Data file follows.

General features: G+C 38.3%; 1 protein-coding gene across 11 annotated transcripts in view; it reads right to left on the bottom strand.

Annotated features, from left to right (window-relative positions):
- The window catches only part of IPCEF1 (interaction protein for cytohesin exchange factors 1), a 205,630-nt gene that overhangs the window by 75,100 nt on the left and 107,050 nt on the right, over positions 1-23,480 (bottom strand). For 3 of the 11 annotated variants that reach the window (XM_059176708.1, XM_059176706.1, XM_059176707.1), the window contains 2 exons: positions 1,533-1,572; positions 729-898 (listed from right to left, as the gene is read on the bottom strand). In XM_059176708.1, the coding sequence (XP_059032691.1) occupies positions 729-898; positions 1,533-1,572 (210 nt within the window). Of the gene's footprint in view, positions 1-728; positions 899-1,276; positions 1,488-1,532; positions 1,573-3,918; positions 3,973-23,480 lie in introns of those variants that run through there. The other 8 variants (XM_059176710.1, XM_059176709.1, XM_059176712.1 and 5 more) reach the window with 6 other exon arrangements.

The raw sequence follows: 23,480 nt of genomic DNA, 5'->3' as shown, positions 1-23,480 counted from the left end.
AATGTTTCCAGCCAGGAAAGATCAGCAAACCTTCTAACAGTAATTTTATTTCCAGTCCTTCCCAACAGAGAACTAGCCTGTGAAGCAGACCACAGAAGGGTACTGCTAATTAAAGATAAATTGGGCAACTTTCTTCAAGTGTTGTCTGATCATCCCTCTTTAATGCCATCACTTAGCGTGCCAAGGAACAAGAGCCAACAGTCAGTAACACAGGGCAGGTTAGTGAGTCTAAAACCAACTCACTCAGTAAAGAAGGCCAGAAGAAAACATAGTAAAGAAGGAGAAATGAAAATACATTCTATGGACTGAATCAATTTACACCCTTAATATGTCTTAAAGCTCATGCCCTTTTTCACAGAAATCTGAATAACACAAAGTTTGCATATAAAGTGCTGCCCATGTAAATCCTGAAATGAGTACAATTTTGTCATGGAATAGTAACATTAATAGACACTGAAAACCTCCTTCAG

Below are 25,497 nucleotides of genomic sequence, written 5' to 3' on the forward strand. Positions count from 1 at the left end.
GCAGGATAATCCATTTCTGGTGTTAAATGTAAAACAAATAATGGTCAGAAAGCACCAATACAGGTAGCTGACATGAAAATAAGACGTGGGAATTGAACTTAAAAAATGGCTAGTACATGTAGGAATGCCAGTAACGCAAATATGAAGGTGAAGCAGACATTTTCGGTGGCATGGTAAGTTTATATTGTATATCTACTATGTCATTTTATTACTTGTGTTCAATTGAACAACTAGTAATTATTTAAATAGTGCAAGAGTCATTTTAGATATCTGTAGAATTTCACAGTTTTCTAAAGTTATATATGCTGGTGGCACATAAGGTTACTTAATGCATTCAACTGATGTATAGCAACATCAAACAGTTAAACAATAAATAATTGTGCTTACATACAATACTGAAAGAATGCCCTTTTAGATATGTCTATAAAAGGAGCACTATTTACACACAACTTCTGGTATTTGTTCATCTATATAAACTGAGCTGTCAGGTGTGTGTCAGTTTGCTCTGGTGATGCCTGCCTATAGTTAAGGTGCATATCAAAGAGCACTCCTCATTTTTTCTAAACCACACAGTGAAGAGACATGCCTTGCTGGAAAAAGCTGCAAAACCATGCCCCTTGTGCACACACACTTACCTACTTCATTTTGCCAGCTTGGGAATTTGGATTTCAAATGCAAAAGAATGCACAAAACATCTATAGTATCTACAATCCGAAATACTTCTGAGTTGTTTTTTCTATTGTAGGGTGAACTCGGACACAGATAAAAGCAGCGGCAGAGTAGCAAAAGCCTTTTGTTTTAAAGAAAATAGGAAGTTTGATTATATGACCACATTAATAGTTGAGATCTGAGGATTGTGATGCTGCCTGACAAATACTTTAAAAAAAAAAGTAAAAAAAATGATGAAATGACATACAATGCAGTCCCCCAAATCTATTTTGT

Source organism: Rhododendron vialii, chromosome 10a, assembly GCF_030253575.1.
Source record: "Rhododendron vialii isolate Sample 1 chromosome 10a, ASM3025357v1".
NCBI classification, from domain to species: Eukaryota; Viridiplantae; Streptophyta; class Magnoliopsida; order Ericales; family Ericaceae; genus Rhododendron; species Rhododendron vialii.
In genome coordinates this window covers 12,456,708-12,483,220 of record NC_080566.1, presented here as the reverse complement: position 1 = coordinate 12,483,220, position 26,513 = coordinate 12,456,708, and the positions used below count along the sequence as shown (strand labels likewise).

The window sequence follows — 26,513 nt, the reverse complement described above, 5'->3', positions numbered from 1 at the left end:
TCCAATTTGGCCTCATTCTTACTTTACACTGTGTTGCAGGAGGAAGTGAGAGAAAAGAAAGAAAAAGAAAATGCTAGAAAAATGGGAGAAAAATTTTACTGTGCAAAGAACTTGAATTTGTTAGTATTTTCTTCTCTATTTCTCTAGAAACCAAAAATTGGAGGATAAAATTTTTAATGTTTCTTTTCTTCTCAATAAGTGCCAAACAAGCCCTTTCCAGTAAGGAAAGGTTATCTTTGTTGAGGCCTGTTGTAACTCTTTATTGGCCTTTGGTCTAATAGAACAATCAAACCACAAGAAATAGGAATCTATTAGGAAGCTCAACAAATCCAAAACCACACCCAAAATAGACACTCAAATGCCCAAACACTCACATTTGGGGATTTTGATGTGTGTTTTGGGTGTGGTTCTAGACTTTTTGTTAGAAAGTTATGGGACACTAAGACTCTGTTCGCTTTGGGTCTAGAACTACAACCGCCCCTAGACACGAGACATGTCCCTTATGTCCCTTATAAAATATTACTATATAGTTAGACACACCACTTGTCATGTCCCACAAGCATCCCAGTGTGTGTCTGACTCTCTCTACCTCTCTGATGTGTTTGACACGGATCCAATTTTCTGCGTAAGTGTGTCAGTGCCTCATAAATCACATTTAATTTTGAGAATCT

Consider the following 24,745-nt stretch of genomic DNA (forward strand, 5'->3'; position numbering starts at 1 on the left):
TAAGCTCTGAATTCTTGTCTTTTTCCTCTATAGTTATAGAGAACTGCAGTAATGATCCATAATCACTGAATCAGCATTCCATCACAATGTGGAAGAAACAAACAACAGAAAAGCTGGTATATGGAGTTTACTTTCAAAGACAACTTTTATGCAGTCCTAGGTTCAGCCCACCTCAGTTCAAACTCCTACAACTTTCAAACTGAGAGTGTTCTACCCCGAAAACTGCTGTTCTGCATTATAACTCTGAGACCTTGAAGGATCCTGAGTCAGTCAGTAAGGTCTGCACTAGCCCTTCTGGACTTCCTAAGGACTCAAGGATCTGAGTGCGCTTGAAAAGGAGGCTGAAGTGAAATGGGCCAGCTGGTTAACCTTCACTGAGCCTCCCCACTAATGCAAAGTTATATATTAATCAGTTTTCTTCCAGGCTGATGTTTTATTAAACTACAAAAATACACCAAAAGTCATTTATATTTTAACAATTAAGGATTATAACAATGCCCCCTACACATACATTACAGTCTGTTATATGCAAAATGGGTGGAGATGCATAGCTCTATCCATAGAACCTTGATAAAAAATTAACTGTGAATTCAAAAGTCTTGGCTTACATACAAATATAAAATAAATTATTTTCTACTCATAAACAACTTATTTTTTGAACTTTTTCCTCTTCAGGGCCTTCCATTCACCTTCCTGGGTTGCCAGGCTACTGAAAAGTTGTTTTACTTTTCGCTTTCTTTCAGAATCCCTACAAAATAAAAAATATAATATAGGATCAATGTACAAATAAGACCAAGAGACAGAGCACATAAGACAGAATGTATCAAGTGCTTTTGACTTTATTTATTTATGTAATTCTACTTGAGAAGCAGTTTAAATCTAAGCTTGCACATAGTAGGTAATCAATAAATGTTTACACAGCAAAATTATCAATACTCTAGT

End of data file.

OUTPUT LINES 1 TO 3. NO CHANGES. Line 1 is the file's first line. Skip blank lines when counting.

General features: G+C 38.3%; 1 protein-coding gene across 11 annotated transcripts in view; it reads right to left on the bottom strand.

Annotated features, from left to right (window-relative positions):
- The window catches only part of IPCEF1 (interaction protein for cytohesin exchange factors 1), a 205,630-nt gene that overhangs the window by 75,100 nt on the left and 107,050 nt on the right, over positions 1-23,480 (bottom strand). For 3 of the 11 annotated variants that reach the window (XM_059176708.1, XM_059176706.1, XM_059176707.1), the window contains 2 exons: positions 1,533-1,572; positions 729-898 (listed from right to left, as the gene is read on the bottom strand). In XM_059176708.1, the coding sequence (XP_059032691.1) occupies positions 729-898; positions 1,533-1,572 (210 nt within the window). Of the gene's footprint in view, positions 1-728; positions 899-1,276; positions 1,488-1,532; positions 1,573-3,918; positions 3,973-23,480 lie in introns of those variants that run through there. The other 8 variants (XM_059176710.1, XM_059176709.1, XM_059176712.1 and 5 more) reach the window with 6 other exon arrangements.